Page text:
(At left, Chris Hovard who discovered a 3 ft 3 inch 10+ pound lobster in the English Channel. The lobster was estimated to be over 50 years old. You don’t have to swim the channel to get decent seafood.)
I get sticker shock every time I see the Red Lobster menu and lobster is “market price,” or in other words, if you have to ask you can’t afford it. Maybe I’m spoiled as I used to live near where the lobster boats moored for the night and you could have a lobster dinner for the price of a scoops of Ben & Jerry’s. I ended up going a little crazy. I bought the biggest lobster I could find at the grocery store. all $32.97 worth. I waited until the weather was really bad and the lobster traps were all safely on the shore, then I released her. Yes, it was a “her,” I checked. Then I caught her again. I forgot to take the rubber bands off of her claws. No wonder why the release had been so easy. Somehow I thought she like a baby rhino accepting a tug from an elephant to escape quick sand and would just “know” I was trying to help her. She snapped at me anyways, or whatever is it that they do with those things. The release was eventually a success and I had the scars to prove it.
My lobster adventures are over, but I still have a taste for seafood. It is so hard to wade through all the information and find it from a good source. I get so disheartened with all of the salmon and shrimp at the super market that comes out of Asia. You can still get fresh seafood shipped, I have found. In fact, there are a few sources that offer sustainably caught seafood and the price either is only slightly higher or matches conventional seafood at the supermarket.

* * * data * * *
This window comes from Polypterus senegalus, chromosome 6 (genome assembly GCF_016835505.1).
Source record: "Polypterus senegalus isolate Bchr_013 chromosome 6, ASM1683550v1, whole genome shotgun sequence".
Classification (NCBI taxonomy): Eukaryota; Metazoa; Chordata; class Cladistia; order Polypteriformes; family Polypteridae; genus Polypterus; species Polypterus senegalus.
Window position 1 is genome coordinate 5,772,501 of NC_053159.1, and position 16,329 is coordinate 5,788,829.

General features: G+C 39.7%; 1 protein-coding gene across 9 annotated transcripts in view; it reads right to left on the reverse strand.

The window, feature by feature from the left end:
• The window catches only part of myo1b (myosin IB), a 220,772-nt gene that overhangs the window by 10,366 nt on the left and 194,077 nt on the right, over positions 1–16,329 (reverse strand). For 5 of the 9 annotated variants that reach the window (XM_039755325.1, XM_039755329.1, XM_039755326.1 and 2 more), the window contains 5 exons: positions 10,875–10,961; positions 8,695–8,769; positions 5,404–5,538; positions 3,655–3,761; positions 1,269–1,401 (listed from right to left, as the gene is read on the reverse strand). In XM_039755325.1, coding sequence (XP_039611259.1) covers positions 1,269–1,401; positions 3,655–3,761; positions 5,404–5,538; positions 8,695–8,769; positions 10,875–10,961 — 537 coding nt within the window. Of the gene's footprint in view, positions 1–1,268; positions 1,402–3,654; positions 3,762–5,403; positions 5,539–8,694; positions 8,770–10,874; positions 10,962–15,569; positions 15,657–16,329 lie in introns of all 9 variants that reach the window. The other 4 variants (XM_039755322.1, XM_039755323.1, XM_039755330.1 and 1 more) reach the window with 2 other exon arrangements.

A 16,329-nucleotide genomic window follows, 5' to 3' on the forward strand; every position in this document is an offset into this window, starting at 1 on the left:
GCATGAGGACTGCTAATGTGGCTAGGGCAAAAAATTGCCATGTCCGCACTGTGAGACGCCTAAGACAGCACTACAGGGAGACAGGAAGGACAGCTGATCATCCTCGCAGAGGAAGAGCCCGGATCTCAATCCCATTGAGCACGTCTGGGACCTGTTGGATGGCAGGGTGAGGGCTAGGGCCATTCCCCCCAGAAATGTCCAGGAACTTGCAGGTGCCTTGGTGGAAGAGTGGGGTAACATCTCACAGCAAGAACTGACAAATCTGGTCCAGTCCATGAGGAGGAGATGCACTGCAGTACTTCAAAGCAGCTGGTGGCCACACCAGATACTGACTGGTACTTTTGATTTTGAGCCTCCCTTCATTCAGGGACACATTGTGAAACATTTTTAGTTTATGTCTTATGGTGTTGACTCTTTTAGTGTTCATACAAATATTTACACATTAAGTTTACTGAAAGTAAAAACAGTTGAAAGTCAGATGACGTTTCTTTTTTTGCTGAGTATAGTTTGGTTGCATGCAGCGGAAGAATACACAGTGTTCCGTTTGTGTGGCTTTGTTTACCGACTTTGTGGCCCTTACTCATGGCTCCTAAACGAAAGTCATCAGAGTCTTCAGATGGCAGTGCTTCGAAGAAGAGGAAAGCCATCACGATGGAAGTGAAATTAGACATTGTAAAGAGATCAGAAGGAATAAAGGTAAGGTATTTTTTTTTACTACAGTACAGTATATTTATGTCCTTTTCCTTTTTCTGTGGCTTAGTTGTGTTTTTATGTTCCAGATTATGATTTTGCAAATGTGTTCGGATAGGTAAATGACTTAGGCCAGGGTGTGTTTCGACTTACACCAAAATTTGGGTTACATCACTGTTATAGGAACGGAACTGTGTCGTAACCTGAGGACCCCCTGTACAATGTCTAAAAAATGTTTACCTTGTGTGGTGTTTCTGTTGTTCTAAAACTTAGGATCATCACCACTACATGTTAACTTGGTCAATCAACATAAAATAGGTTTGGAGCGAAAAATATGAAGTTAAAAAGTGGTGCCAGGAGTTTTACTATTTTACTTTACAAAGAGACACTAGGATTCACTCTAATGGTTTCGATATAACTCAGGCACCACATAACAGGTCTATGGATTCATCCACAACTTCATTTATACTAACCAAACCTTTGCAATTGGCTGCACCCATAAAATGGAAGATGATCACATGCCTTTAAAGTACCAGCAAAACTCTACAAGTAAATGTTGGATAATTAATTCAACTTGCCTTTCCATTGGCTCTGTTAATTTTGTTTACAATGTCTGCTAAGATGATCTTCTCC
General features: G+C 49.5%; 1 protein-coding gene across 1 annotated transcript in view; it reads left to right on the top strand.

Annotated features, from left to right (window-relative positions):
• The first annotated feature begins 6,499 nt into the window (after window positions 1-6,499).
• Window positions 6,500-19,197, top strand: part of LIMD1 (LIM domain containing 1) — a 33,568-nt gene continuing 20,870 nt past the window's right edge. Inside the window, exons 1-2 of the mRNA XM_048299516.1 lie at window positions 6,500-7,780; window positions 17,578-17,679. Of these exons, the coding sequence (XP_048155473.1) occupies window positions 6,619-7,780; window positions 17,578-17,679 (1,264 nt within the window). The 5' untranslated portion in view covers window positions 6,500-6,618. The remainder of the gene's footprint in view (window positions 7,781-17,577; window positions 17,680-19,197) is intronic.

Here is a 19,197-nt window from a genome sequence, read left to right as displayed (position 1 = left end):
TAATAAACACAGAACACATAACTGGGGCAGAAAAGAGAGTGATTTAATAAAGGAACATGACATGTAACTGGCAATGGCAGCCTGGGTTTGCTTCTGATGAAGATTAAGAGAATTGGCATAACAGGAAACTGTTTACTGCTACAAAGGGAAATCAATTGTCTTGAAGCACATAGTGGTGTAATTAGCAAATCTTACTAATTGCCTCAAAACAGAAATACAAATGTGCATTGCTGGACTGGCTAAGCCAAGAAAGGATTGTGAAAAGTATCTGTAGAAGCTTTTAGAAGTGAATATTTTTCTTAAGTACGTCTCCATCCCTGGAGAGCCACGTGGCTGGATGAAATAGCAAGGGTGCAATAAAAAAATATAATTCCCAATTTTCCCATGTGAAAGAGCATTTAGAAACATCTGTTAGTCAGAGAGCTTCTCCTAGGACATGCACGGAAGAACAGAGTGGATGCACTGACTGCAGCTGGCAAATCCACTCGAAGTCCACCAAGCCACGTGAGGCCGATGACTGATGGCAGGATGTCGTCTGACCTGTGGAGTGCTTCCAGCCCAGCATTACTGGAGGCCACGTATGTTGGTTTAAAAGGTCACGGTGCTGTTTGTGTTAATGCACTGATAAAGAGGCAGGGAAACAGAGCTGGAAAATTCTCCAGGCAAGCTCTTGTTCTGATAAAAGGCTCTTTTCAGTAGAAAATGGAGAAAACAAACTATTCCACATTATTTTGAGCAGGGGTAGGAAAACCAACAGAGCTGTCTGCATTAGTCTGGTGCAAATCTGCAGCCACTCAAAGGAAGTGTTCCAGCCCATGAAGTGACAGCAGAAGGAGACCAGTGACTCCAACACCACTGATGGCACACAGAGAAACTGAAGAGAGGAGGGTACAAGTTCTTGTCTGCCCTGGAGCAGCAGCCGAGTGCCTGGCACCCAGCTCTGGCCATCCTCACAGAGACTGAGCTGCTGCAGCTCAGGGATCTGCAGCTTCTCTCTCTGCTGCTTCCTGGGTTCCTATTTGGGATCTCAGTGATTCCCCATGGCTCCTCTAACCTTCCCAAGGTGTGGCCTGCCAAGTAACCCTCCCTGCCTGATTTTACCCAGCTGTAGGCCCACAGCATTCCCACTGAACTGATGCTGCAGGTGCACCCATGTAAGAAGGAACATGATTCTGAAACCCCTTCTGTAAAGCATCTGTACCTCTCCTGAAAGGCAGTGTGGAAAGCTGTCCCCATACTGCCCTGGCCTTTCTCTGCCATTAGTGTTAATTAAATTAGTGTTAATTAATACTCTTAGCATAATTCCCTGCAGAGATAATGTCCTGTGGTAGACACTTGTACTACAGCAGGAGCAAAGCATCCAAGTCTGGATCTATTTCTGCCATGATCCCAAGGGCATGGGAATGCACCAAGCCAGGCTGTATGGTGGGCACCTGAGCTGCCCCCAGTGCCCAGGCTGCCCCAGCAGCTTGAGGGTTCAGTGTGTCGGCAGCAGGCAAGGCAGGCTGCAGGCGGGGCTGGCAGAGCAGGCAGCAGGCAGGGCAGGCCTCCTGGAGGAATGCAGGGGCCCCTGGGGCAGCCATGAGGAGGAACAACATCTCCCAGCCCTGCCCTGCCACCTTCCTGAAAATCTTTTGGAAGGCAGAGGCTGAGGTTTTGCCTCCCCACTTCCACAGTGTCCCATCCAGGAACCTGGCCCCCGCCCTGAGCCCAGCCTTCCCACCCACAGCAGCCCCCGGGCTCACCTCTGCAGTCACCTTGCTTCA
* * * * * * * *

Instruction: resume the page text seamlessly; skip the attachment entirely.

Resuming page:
What is sustainable? The fish or shellfish caught is the species targeted. There are no “bycatches,” such as dolphins, turtles caught in nets. Fish species that the fisher is not seeking also is not caught either. This prevents areas from being overfished and allows species to thrive. Sustainable fishing also does not rely on fish farms, which can be a breeding ground for disease as the fish are raised and live in man-made pools. Dead fish do not get decomposed naturally by the ecosystem. Fish do not become hardy, with only the strongest living to mate. Natural selection that protects fish from passing down disease does not occur. Those big fish that live a zillion years and are more prone to mercury issues, such as swordfish, are not caught by sustainable seafood merchants.
Where do you find sustainable seafood, such as Oregon pink salad shrimp, albacore caught with fishing poles in Hawaii and Canada, Skip Jack tuna and more, when you buy seafood online. Skip jack is a small tuna with a shorter lifespan that you may enjoy without mercury worries. So, it won’t make you sick, and it certainly nothing will grab your fingers or toes in mouths or pinschers.
Have you purchased seafood online or did you find a source, like an organic store that carries it? If so, tell me what you think!